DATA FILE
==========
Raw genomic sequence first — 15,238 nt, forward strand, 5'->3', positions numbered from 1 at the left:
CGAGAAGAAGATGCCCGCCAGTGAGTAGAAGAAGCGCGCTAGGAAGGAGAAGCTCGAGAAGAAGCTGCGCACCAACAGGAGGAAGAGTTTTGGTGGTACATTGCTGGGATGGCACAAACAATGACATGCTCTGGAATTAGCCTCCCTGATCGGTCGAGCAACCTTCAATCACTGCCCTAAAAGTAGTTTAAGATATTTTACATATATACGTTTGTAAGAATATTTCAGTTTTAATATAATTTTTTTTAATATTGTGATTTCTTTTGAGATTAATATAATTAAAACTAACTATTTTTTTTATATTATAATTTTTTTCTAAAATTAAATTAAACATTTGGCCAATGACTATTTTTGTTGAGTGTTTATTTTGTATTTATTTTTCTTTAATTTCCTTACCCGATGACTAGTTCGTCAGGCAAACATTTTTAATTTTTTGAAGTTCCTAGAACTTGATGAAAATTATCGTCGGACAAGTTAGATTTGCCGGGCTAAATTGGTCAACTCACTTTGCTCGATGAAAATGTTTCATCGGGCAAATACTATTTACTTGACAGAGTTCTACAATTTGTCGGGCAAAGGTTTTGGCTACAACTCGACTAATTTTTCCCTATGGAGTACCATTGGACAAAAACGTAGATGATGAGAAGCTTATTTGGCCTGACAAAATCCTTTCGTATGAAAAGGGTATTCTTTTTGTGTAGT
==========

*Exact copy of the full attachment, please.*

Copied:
Raw genomic sequence first — 15,238 nt, forward strand, 5'->3', positions numbered from 1 at the left:
CGAGAAGAAGATGCCCGCCAGTGAGTAGAAGAAGCGCGCTAGGAAGGAGAAGCTCGAGAAGAAGCTGCGCACCAACAGGAGGAAGAGTTTTGGTGGTACATTGCTGGGATGGCACAAACAATGACATGCTCTGGAATTAGCCTCCCTGATCGGTCGAGCAACCTTCAATCACTGCCCTAAAAGTAGTTTAAGATATTTTACATATATACGTTTGTAAGAATATTTCAGTTTTAATATAATTTTTTTTAATATTGTGATTTCTTTTGAGATTAATATAATTAAAACTAACTATTTTTTTTATATTATAATTTTTTTCTAAAATTAAATTAAACATTTGGCCAATGACTATTTTTGTTGAGTGTTTATTTTGTATTTATTTTTCTTTAATTTCCTTACCCGATGACTAGTTCGTCAGGCAAACATTTTTAATTTTTTGAAGTTCCTAGAACTTGATGAAAATTATCGTCGGACAAGTTAGATTTGCCGGGCTAAATTGGTCAACTCACTTTGCTCGATGAAAATGTTTCATCGGGCAAATACTATTTACTTGACAGAGTTCTACAATTTGTCGGGCAAAGGTTTTGGCTACAACTCGACTAATTTTTCCCTATGGAGTACCATTGGACAAAAACGTAGATGATGAGAAGCTTATTTGGCCTGACAAAATCCTTTCGTATGAAAAGGGTATTCTTTTTGTGTAGT